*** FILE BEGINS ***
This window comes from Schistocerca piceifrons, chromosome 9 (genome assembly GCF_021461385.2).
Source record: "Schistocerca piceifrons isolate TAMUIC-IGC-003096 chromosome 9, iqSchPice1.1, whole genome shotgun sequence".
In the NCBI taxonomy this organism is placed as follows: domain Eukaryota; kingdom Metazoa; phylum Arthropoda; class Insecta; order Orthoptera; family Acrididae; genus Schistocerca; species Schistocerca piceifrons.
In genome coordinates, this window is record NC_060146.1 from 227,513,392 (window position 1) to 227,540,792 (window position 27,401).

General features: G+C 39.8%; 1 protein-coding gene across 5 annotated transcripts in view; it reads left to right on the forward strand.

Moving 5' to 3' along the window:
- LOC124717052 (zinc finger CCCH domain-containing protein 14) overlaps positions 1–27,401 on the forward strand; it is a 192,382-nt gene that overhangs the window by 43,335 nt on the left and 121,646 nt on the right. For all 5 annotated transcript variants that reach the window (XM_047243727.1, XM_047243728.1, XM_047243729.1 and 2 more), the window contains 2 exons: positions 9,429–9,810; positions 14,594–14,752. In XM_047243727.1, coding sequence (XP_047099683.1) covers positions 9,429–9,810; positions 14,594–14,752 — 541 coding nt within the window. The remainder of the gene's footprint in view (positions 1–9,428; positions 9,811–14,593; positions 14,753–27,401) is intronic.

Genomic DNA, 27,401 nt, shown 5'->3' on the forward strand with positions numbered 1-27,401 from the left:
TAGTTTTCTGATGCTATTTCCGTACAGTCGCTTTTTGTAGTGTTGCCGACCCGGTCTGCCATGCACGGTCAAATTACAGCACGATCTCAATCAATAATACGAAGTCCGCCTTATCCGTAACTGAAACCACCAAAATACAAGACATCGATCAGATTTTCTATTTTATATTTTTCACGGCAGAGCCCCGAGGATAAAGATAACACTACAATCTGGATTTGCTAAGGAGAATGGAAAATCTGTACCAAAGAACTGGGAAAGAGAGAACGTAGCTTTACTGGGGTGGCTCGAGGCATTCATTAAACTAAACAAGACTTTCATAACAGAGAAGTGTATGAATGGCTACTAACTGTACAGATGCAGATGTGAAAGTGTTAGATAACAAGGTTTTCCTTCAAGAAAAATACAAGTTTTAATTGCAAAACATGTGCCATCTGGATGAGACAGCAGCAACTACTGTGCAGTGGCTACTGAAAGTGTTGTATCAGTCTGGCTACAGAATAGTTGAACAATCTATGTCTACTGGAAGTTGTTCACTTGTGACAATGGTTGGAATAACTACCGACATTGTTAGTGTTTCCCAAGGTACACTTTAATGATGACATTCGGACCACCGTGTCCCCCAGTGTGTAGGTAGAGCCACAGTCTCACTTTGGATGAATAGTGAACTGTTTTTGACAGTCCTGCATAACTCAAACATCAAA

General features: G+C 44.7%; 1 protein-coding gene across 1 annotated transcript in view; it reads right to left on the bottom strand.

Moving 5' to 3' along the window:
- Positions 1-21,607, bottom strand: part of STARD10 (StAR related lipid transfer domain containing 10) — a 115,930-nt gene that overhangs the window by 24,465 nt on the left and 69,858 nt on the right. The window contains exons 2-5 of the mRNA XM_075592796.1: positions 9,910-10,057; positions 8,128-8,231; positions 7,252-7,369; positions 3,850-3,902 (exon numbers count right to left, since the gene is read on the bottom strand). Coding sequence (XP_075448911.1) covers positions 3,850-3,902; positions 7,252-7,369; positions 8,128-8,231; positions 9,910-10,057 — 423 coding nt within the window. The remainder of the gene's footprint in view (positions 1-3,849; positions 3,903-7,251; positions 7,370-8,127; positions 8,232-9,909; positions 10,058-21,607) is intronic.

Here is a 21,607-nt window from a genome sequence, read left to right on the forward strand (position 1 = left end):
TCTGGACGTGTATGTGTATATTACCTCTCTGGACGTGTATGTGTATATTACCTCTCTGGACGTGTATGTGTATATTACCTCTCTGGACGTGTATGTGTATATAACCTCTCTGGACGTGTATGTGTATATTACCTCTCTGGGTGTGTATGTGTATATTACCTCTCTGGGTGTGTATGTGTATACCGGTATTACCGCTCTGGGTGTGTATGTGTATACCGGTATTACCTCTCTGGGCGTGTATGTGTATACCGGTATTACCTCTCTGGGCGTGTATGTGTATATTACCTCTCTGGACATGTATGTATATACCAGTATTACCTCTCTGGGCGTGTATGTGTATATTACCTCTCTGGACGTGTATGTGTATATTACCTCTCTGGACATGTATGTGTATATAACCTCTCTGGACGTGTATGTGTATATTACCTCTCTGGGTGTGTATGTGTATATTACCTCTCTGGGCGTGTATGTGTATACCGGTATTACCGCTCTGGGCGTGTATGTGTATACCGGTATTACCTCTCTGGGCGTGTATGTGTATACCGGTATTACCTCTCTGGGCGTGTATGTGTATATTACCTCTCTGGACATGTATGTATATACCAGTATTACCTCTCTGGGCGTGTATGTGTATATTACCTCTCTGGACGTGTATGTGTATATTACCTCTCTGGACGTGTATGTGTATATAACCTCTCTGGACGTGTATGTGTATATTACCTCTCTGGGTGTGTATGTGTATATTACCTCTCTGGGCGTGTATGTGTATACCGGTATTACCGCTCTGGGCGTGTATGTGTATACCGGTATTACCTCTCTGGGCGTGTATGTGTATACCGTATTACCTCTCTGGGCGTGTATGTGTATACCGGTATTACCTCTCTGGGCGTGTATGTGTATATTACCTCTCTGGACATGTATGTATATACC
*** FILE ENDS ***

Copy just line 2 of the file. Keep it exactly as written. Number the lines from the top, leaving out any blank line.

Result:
Source record: "Schistocerca piceifrons isolate TAMUIC-IGC-003096 chromosome 9, iqSchPice1.1, whole genome shotgun sequence".